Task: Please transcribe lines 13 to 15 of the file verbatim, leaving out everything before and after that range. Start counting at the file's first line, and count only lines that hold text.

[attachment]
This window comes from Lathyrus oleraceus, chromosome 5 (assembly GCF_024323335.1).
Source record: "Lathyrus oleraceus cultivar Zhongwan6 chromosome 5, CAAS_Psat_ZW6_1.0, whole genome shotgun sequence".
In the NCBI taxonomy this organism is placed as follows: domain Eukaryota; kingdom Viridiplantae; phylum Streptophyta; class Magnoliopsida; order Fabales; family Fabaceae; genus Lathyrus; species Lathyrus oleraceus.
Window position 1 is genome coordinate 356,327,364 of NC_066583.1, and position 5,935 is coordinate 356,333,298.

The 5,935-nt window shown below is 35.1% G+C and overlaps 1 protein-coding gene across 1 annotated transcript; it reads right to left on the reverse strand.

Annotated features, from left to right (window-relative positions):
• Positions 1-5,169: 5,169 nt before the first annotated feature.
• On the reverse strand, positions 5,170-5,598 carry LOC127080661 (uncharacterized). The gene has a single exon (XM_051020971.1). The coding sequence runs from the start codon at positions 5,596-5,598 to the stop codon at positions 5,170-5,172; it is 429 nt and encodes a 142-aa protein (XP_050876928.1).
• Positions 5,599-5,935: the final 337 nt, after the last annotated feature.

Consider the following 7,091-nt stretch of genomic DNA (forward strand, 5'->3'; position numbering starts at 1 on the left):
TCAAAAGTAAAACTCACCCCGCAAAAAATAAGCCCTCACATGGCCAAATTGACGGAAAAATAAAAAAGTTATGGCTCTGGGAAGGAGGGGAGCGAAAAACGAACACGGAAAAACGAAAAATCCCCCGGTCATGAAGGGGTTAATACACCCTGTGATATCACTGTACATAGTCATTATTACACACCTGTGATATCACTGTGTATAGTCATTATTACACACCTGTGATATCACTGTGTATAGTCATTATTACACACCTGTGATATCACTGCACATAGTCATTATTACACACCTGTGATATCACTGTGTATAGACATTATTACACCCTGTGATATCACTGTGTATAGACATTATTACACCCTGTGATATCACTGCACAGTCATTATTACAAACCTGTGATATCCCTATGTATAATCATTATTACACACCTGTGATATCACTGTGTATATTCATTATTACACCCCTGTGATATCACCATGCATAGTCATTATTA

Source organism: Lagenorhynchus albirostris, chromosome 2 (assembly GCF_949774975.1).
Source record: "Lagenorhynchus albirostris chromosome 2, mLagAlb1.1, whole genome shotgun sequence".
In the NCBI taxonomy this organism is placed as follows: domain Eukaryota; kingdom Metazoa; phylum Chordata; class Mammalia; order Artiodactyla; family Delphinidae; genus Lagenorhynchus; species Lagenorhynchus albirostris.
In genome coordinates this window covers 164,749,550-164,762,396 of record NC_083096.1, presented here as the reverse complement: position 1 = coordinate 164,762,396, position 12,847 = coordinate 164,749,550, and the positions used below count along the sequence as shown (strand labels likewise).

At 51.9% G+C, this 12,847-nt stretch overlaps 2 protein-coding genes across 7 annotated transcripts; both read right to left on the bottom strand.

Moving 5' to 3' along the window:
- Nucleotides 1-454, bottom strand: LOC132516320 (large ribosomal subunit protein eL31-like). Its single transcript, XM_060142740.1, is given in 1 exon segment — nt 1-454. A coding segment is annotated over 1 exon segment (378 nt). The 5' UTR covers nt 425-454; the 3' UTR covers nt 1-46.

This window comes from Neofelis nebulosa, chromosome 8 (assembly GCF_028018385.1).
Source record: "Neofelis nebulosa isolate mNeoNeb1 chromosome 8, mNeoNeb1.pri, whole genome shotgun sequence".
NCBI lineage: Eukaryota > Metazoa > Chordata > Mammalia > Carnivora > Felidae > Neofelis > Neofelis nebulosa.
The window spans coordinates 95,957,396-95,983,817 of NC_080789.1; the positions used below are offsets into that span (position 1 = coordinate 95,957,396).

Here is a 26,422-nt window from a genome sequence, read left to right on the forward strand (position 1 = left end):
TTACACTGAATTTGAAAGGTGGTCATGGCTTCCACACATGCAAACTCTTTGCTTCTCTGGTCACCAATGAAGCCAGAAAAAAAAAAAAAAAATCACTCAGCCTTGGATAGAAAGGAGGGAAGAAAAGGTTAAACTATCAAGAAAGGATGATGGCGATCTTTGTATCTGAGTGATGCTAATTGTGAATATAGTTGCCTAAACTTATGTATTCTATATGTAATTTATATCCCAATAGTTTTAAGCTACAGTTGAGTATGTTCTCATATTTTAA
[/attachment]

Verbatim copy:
Source record: "Lagenorhynchus albirostris chromosome 2, mLagAlb1.1, whole genome shotgun sequence".
In the NCBI taxonomy this organism is placed as follows: domain Eukaryota; kingdom Metazoa; phylum Chordata; class Mammalia; order Artiodactyla; family Delphinidae; genus Lagenorhynchus; species Lagenorhynchus albirostris.
In genome coordinates this window covers 164,749,550-164,762,396 of record NC_083096.1, presented here as the reverse complement: position 1 = coordinate 164,762,396, position 12,847 = coordinate 164,749,550, and the positions used below count along the sequence as shown (strand labels likewise).